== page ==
Development of an effective and appropriate system for estimating the volume of brain tissue activated for the improvement of therapeutic results in Parkinson’s disease patients that underwent DBS surgery
Deep brain stimulation (DBS) is a surgical technique used primarily to treat movement disorders such as Parkinson’s disease, essential tremor or dystonia, in patients whose symptoms can’t be adequately controlled with medication. The technique involves the application of electrical pulses to a target region in the basal ganglia, in the thalamus or in other subcortical structures by means of an electrode implanted in the brain and connected to a neurostimulator. The adequate adjustment of the neurostimulator parameters is a fundamental step to achieve positive therapeutic results after DBS surgery.
Active tissue volume (VTA) is a metric that represents the extent of direct neuronal activation in response to electrical stimulation. The VTA, as part of a three-dimensional visualization system of the brain, allows the specialist to observe the brain structures that are responding directly to the applied stimulus. Based on this information, the specialist can determine in advance the possible effects, beneficial or harmful, that a given configuration of parameters can have on the patient. Therefore, the adjustment process of the parameters is shortened, saving time and discomfort to the patient. In this project, a VTA estimation system is developed, based on the parameters of stimulation and magnetic resonance imaging (MRI). First, the diffusion tensor of the DBS target regions were calculated from a set of previously filtered DW-WRI images (to cancel noise), and said regions were characterized from the diffusion information obtained. Subsequently, the conductivity tensors were transformed and these results were compared with the conductivity values reported in the literature, obtaining a high similarity.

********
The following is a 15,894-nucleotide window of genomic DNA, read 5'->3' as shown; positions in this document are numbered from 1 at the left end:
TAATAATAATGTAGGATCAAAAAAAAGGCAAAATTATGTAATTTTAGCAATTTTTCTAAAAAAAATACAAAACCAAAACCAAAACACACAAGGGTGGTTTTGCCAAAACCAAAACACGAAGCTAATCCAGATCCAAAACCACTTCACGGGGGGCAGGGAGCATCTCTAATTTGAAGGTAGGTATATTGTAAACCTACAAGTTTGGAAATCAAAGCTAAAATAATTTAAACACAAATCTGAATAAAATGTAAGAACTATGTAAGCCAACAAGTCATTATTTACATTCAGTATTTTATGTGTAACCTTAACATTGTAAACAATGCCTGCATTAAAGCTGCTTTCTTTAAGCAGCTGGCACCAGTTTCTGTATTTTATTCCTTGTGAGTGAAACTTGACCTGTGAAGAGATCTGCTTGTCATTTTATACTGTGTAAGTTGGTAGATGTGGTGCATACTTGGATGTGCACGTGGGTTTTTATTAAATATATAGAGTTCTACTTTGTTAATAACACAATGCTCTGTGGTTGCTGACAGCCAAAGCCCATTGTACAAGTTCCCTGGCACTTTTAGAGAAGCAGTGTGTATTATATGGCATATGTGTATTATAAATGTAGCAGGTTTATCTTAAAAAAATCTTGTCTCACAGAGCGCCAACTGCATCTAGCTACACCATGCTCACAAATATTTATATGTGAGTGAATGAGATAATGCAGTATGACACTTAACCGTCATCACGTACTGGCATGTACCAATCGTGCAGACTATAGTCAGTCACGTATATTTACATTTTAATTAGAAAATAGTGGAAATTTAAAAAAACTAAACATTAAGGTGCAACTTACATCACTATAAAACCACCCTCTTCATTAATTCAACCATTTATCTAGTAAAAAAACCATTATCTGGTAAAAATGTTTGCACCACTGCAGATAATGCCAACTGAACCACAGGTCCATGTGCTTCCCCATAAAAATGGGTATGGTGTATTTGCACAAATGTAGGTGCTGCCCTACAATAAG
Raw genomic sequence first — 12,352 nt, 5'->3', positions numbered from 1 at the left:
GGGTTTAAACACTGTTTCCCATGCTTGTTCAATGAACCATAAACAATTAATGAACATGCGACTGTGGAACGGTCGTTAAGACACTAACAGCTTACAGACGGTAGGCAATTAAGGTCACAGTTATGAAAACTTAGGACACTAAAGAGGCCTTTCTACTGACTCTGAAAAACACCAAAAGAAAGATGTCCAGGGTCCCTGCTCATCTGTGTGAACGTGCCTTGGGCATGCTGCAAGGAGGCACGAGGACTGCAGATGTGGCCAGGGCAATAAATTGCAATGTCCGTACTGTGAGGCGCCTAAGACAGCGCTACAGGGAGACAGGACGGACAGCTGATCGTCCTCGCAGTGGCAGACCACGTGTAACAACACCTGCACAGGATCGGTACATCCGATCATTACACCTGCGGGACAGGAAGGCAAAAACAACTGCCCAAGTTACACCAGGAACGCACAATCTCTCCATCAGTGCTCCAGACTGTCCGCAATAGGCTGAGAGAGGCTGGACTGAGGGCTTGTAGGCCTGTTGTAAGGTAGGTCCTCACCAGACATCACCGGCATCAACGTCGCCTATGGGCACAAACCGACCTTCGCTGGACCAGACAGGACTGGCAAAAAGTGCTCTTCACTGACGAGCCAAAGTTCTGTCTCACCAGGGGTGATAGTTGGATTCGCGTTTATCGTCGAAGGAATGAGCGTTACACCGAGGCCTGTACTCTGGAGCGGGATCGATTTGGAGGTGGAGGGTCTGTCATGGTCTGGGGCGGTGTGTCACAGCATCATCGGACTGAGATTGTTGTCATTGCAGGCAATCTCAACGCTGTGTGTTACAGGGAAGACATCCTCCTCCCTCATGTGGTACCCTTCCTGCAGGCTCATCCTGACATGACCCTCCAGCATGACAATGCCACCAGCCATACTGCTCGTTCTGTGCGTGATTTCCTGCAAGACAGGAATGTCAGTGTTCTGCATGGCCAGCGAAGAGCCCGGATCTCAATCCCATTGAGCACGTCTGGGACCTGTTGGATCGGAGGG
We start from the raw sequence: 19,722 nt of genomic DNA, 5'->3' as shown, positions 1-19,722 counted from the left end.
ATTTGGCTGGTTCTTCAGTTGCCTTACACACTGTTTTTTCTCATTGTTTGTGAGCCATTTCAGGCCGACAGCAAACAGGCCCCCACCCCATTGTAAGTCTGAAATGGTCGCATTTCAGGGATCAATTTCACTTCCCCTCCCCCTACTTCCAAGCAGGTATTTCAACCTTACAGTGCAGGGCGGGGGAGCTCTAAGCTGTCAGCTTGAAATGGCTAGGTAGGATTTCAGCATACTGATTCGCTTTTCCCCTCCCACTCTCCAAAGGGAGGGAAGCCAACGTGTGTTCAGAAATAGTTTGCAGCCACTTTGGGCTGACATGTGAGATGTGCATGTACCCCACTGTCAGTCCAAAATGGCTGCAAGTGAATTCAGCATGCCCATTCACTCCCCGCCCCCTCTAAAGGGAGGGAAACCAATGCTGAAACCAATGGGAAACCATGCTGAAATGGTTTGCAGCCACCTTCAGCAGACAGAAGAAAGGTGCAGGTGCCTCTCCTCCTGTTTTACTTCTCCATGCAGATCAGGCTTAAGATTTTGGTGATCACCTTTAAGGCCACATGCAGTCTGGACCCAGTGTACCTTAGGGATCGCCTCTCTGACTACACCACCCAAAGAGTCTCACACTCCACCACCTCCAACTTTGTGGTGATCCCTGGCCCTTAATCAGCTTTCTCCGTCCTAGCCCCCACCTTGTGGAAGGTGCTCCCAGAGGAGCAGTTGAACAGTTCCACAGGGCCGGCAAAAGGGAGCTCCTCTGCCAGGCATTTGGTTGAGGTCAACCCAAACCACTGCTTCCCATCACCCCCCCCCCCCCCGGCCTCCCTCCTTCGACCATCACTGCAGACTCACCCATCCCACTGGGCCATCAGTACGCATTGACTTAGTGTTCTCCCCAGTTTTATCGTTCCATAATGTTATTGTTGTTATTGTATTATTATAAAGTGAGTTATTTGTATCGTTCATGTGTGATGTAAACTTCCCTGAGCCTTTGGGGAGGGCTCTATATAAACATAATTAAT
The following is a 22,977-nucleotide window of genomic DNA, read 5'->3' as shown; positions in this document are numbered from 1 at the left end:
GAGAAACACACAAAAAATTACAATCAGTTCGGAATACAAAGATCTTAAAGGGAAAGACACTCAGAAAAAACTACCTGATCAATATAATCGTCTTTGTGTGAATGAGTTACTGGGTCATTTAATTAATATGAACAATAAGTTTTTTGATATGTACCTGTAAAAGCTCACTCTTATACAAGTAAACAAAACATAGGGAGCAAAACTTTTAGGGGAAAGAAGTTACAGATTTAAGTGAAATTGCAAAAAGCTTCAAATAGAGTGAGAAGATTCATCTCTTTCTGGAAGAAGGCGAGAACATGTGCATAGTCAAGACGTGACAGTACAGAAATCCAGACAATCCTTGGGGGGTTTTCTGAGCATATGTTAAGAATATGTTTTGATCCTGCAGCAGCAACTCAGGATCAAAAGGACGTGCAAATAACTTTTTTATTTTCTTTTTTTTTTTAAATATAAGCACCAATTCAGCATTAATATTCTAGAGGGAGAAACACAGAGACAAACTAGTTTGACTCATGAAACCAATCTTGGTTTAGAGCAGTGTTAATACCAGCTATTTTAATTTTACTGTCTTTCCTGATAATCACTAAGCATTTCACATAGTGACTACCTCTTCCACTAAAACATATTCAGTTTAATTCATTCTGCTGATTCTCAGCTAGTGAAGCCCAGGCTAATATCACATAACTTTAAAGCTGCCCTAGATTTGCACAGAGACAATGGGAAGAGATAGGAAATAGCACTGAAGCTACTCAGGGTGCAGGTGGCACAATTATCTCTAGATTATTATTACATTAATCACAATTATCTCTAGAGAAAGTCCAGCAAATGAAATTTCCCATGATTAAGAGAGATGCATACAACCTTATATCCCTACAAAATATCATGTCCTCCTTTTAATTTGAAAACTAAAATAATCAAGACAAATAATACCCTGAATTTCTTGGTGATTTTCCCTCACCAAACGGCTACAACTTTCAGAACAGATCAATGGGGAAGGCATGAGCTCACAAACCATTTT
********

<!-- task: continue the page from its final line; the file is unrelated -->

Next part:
In second place, a detailed mathematical formulation of the electrostatic process that governs the electrical propagation during the DBS was made, arguing the use of a model based on the Laplace equation. This theoretical analysis was corroborated by a set of computer simulations of the electrical potential generated by the stimulation electrode, carried out using the finite element method. However, it was found that although the quasi-static approach is appropriate from a mathematical perspective, describing the temporal behavior of the input stimulus is fundamental to study the neuronal response to the stimulation (ultimately responsible for the improvement or worsening of the patient’s symptoms). To take into account the temporal characteristics of the electrical stimulation potential, a latent force model was proposed and implemented.
Thirdly, the methodology to calculate the VTA was implemented from the electrical potential generated by the electrode, confirming the variability of the VTA as a function of both the stimulation parameters and the conductivity conditions assumed by the model.
A new approach to reduce the computation time of the VTA based on a Gaussian classifier was also developed, assuming that the VTA calculated from an axon field is equivalent to a binary classification problem.
Fourth, brain structures of interest were segmented from MRI images and DBS electrodes from postoperative CTI, and a specific patient 3D brain atlas was reconstructed.
– VTA estimation system, based on stimulation parameters and magnetic resonance imaging (MRI),
– Approximate calculation of the VTA by Gaussian classifier
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